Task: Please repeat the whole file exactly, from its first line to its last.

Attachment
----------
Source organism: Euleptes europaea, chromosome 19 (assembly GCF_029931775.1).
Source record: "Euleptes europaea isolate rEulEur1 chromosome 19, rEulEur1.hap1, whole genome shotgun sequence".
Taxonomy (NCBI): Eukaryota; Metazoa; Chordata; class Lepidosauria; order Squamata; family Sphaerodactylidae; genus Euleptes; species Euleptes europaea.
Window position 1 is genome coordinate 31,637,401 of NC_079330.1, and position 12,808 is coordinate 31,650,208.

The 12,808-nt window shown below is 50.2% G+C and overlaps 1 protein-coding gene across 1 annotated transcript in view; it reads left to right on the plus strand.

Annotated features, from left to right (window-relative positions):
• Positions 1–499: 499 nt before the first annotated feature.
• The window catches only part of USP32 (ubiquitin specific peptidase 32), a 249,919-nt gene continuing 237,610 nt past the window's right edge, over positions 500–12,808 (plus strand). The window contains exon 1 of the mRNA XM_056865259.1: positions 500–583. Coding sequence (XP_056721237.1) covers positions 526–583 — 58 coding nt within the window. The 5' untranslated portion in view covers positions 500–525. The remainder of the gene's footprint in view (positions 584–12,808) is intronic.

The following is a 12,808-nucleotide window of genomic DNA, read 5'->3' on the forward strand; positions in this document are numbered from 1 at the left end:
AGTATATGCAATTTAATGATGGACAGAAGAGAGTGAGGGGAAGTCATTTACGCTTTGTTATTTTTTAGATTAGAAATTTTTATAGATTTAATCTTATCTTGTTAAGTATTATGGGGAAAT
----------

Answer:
Source organism: Euleptes europaea, chromosome 19 (assembly GCF_029931775.1).
Source record: "Euleptes europaea isolate rEulEur1 chromosome 19, rEulEur1.hap1, whole genome shotgun sequence".
Taxonomy (NCBI): Eukaryota; Metazoa; Chordata; class Lepidosauria; order Squamata; family Sphaerodactylidae; genus Euleptes; species Euleptes europaea.
Window position 1 is genome coordinate 31,637,401 of NC_079330.1, and position 12,808 is coordinate 31,650,208.

The 12,808-nt window shown below is 50.2% G+C and overlaps 1 protein-coding gene across 1 annotated transcript in view; it reads left to right on the plus strand.

Annotated features, from left to right (window-relative positions):
• Positions 1–499: 499 nt before the first annotated feature.
• The window catches only part of USP32 (ubiquitin specific peptidase 32), a 249,919-nt gene continuing 237,610 nt past the window's right edge, over positions 500–12,808 (plus strand). The window contains exon 1 of the mRNA XM_056865259.1: positions 500–583. Coding sequence (XP_056721237.1) covers positions 526–583 — 58 coding nt within the window. The 5' untranslated portion in view covers positions 500–525. The remainder of the gene's footprint in view (positions 584–12,808) is intronic.

The following is a 12,808-nucleotide window of genomic DNA, read 5'->3' on the forward strand; positions in this document are numbered from 1 at the left end:
AGTATATGCAATTTAATGATGGACAGAAGAGAGTGAGGGGAAGTCATTTACGCTTTGTTATTTTTTAGATTAGAAATTTTTATAGATTTAATCTTATCTTGTTAAGTATTATGGGGAAAT